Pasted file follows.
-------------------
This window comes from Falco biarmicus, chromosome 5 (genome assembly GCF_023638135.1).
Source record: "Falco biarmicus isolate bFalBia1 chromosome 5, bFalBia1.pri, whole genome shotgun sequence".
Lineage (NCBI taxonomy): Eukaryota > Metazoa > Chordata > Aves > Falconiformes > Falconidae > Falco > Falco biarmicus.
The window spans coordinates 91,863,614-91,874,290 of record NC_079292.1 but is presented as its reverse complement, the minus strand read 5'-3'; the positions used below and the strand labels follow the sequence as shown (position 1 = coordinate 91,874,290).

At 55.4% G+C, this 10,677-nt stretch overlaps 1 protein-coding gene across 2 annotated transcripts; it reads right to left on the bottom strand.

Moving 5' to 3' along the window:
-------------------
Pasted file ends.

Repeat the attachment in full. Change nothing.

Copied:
This window comes from Falco biarmicus, chromosome 5 (genome assembly GCF_023638135.1).
Source record: "Falco biarmicus isolate bFalBia1 chromosome 5, bFalBia1.pri, whole genome shotgun sequence".
Lineage (NCBI taxonomy): Eukaryota > Metazoa > Chordata > Aves > Falconiformes > Falconidae > Falco > Falco biarmicus.
The window spans coordinates 91,863,614-91,874,290 of record NC_079292.1 but is presented as its reverse complement, the minus strand read 5'-3'; the positions used below and the strand labels follow the sequence as shown (position 1 = coordinate 91,874,290).

At 55.4% G+C, this 10,677-nt stretch overlaps 1 protein-coding gene across 2 annotated transcripts; it reads right to left on the bottom strand.

Moving 5' to 3' along the window: